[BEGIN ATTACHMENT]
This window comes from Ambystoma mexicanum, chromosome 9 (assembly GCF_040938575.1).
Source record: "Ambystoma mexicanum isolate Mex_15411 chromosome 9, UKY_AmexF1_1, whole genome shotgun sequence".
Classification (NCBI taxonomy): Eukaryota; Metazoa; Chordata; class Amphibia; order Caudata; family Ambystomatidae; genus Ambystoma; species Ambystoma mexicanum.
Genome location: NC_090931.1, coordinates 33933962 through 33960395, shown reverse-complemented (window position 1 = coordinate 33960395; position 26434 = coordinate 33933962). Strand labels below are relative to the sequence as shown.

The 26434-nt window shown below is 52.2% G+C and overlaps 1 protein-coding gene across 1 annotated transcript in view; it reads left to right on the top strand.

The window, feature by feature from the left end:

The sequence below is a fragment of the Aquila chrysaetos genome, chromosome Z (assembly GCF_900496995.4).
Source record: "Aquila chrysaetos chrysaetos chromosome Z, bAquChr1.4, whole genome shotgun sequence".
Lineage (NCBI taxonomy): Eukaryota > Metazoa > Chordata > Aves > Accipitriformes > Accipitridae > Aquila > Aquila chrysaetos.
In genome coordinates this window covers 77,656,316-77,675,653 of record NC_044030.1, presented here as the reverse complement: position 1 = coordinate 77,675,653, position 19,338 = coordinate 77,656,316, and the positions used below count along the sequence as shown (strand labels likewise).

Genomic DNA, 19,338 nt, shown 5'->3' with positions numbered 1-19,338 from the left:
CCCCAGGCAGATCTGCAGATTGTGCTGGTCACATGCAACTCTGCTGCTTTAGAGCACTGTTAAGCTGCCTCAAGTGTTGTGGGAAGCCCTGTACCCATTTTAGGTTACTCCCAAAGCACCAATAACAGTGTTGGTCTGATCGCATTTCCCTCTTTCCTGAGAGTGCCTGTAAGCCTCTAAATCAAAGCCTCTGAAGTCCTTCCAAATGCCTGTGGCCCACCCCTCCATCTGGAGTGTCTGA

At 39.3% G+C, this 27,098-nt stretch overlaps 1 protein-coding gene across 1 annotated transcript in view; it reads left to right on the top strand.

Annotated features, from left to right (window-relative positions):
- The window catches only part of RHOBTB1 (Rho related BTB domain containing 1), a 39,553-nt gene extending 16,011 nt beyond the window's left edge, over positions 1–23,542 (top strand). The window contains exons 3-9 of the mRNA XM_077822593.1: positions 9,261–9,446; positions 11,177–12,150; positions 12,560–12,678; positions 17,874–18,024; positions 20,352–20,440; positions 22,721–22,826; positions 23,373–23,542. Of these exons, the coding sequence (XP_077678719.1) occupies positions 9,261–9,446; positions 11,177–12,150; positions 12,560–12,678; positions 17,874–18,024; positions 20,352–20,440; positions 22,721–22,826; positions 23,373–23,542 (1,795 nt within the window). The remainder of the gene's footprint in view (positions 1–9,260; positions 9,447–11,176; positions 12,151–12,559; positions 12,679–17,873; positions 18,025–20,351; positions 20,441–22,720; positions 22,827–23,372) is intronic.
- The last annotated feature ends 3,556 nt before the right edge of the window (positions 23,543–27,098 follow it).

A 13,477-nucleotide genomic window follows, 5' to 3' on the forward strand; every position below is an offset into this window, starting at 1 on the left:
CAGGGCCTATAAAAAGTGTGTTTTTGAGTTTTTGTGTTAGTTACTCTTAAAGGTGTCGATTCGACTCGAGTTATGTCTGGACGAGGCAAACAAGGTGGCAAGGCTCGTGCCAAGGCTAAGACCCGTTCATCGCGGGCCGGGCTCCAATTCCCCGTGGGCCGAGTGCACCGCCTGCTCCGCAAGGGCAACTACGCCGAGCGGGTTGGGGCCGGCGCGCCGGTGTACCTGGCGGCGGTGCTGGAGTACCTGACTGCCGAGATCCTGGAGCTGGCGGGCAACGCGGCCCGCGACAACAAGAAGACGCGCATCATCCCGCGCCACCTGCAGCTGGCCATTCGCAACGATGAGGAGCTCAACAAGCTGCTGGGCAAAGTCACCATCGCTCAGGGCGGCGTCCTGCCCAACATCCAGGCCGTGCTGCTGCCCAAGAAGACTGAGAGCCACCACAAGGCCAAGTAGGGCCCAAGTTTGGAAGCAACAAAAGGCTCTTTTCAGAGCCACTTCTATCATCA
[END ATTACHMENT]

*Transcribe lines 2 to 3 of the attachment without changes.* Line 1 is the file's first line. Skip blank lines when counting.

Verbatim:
Source record: "Ambystoma mexicanum isolate Mex_15411 chromosome 9, UKY_AmexF1_1, whole genome shotgun sequence".
Classification (NCBI taxonomy): Eukaryota; Metazoa; Chordata; class Amphibia; order Caudata; family Ambystomatidae; genus Ambystoma; species Ambystoma mexicanum.